But if you look closely, you will see every sentence in the passage uses Pattern #1. Two of the sentences use conjunctions, but they still depend on the same basic pattern.

This is a clean and pleasant café. It is well-lighted. The light is very

SUB.+ BE +SUB COMP SUB.+BE+SUB COMP SUB. + BE

good and also, now, there are shadows of the leaves.”

+SUB COMP.

Hemingway was famous for his short, declarative style. However, he did not write using basic pattern 1 and 2 sentences only! Good writers know how to make their sentences come to life. They do not write the same sentences over and over again!

What can you do?

To help you start recognizing these patterns, I am going to give you four more sentences written by Ernest Hemingway.

Your homework is to identify which of the two basic patterns he is using. Please remember that sometimes Hemingway uses additional words. Just focus on finding the basic structure – pattern 1 or pattern 2. We will give you the answers next week in the comments section and on our Facebook page.

Here are the sentences:

1. “He is a good lion, isn’t he?”

– from “The Short Happy Life of Francis Macomber”

2. “He must be eighty years old.”

– from “A Clean, Well-Lighted Place”

3. “He was only in a hurry.“

– also from A Clean, Well-Lighted Place

4. “The treatment is for tomorrow.”

– from “Great News from the Mainland”

I’m Jonathan Evans.

I’m Jill Robbins.

And I’m John Russell.

John Russell wrote this story for Learning English. Kelly Jean Kelly was the editor.

*To learn more about these patterns, read Martha Kolln’s Rhetorical Grammar: Grammatical Choices, Rhetorical Effects.

We want to hear from you. Write to us in the Comments Section.

____________________________________________________________

Words in This Story

adjective – n. a word that describes a noun or a pronoun

perspective – n. a way of thinking about and understanding something (such as a particular issue or life in general)

phrase – n. a group of two or more words that express a single idea but do not usually form a complete sentence

predicate – n. the part of a sentence that expresses what is said about the subject

analyze – v. to study (something) closely and carefully

complement – n. a word or group of words added to a sentence to make it complete

champion – n. someone or something (such as a team or an animal) that has won a contest or competition especially in sports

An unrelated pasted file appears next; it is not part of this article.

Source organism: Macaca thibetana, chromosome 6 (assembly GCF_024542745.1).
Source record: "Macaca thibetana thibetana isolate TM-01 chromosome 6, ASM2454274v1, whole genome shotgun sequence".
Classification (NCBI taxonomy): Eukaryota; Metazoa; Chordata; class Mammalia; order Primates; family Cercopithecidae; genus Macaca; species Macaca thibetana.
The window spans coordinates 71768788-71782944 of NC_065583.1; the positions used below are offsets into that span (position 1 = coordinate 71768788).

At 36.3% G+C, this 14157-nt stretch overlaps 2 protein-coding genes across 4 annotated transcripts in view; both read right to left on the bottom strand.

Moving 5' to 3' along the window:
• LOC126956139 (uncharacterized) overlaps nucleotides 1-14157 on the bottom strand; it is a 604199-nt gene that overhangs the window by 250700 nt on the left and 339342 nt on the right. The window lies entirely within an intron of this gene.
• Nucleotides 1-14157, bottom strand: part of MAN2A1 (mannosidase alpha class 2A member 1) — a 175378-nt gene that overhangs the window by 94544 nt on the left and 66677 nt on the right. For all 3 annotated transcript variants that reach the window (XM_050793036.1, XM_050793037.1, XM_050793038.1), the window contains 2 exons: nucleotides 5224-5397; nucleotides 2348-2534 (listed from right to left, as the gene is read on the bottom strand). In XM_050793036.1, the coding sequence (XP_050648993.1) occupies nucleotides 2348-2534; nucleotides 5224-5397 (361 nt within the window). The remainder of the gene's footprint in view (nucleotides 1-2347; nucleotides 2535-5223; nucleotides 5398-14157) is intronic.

additional – adj. more than is usual or expected

This article was originally published on the www.learningenglish.voanews.com  and reproduced here with permission.

Courtesy: Voice of America

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News Words: Satire – VOA Learning English (Jun 22, 2017)

This news words is about humor.

This was originally published on www.learningenglish.voanews.com and reproduced here with permission.

Courtesy: Voice of America

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Jailing a judge – The Hindu (Jun 22, 2017)

Jailing a judge – The Hindu (Jun 22, 2017)

The imprisonment of Justice C.S. Karnan, who recently retired as a judge of the Calcutta High Court, for contempt is the culmination…. For further reading, visit “The Hindu”.

This preview is provided here with permission.

Courtesy: The Hindu

Word List-1

  1. culmination (noun) – climaxpeak, pinnacle.
  2. unsubstantiated (adjective) – unconfirmed, unsupported, uncorroborated.
  3. hallowed (adjective) – holy, sacred; revered/worshipped.
  4. portal (noun) – gateway, entrance, opening.
  5. pragmatic (adjective) – empirical, realistic/actual, practical.
  6. under a dark cloud (phrase) –  disgraced, discredited, shamed.
  7. strip of (verb) – deprive, confiscate/divest, relieve (from power/rank).
  8. impeachment (noun) – the act of charging (a public official) with a crime done while in office (Courtesy: VOA Learning English).
  9. disdainful (adjective) – contemptuous, scornful, full of contempt.
  10. reinforce (verb) – strengthen, fortify, bolster up.
  11. waywardness (noun) –  stubbornness, wilfulness, wildness.
  12. disregard (verb) – ignore, dismiss, set aside.
  13. introspection (noun) – self-observation, broodingself-analysis; contemplation.
  14. ill-suited (adjective) – inappropriate, unsuitable.
  15. inadequacy (noun) – insufficiency, deficiency, scarcity.
  16. Collegium system (noun) – The collegium system is the one in which the Chief Justice of India and a forum of four senior most judges of the Supreme Court recommend appointments & transfers of judges. There is no mention of the collegium in the Constitution of India.
  17. recalcitrant (adjective) – uncooperative, non-compliant, confrontational.
  18. glaring (adjective) – obvious, blatant, flagrant.
  19. lacuna (noun) – a gap/empty space; missing part of something.
  20. long-winded (adjective) – lengthy, long, overlong/prolonged.
  21. cumbersome (adjective) – complicated, complex; awkward/hard to deal with.
  22. wits (noun) – intelligence, astuteness, cleverness.